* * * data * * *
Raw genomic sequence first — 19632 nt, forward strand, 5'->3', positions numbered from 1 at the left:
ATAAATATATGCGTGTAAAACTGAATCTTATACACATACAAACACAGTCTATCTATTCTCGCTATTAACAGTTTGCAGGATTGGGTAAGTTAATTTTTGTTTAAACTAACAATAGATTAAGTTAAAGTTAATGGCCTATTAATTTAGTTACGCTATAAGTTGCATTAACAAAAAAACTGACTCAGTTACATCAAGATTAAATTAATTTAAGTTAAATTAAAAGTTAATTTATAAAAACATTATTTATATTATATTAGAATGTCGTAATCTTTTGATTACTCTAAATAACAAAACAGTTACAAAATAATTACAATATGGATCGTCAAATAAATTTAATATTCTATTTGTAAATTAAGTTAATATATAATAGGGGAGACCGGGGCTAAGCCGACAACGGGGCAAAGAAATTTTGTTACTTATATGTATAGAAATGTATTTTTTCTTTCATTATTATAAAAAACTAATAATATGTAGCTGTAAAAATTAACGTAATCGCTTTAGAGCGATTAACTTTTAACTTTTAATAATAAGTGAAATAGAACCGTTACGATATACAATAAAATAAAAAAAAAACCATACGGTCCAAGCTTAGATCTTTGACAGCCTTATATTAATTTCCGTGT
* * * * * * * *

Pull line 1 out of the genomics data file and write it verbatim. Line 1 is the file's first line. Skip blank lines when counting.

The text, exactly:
Raw genomic sequence first — 19632 nt, forward strand, 5'->3', positions numbered from 1 at the left: